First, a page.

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Exception can be treated as errors or flaws in a program that crop up during run-time. These are unwanted or unexpected events that inhibit the natural flow of a program and result in the program stopping without producing the desired results. However, exceptions are quite different from the literal meaning of errors. Errors can be logical or syntactical. In such cases, although your program will run, you might not end up getting the result that you had expected. It is a problem that an application should not try to catch. On the other hand, exceptions should be caught by typical applications. In this article we will discuss Exception Handling in Java.
The Exception Hierarchy states that all errors and exceptions are part of the Throwable class. This class is then subdivided into two parts. One part is headed by Exceptions while the other is headed by Error. Both checked as well as unchecked exceptions are part of the Exceptions branch. An example of this is NullPointerException. The Error branch is mainly used by the JVM (Java Virtual Machine) to point out errors in the run-time environment. The StackOverFlow error is part of this branch.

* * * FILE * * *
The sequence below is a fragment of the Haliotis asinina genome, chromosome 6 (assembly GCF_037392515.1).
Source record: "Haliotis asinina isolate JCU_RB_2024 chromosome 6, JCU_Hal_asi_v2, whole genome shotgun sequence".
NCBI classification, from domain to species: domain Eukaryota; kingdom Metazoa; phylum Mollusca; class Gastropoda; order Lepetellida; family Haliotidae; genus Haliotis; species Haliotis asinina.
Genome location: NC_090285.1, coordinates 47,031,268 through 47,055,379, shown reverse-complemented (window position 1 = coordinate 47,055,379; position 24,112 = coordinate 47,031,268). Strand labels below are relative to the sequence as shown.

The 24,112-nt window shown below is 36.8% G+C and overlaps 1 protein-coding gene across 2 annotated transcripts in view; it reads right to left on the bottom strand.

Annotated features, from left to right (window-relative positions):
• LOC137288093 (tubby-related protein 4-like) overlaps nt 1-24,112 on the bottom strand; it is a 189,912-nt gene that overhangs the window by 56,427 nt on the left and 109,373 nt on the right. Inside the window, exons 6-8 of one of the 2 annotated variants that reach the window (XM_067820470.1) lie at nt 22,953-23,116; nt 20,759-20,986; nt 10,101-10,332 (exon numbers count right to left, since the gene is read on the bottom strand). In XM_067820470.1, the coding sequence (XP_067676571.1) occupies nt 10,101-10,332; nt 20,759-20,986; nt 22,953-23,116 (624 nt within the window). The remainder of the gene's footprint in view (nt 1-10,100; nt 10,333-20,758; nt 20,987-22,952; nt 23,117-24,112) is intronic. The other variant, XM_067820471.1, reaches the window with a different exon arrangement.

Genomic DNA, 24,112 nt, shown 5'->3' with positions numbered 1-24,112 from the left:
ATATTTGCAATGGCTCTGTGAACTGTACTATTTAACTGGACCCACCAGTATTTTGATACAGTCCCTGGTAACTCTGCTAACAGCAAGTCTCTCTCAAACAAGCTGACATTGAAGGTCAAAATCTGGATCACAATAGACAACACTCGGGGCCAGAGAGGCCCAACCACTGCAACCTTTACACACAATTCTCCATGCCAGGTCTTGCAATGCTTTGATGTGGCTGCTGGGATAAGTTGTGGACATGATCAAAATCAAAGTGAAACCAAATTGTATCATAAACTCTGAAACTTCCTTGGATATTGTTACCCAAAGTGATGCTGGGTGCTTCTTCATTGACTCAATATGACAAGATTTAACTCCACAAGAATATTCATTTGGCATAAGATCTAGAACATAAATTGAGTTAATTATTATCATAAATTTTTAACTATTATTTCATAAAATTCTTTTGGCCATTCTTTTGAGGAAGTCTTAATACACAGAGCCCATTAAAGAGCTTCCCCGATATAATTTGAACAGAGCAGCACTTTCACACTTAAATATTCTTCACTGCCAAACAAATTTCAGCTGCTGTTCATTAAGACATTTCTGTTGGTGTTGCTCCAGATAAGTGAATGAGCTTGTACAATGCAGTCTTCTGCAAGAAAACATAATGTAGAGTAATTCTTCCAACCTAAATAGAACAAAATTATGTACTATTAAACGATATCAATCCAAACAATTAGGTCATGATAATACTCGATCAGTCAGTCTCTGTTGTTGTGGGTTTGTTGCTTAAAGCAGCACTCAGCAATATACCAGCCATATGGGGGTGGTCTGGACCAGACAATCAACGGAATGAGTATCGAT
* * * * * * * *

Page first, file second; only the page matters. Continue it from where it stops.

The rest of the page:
How does the JVM handle an Exception?
When an exception occurs inside a method, an Exception Object is created immediately and handed over to the Java Virtual Machine. All the details of the exception including the name and the state of the program when the exception took place will be contained inside the Object. This process of object creation and passing it to the JVM is known as throwing an Exception. Thereafter, the JVM calls the Exception Handler to deal with the object. The handler searches through the Call Stack and calls the appropriate method which will be able to handle the exception. Thereafter, details of the problem is printed out. If no method is found in the Call Stack, the default exception handler is called.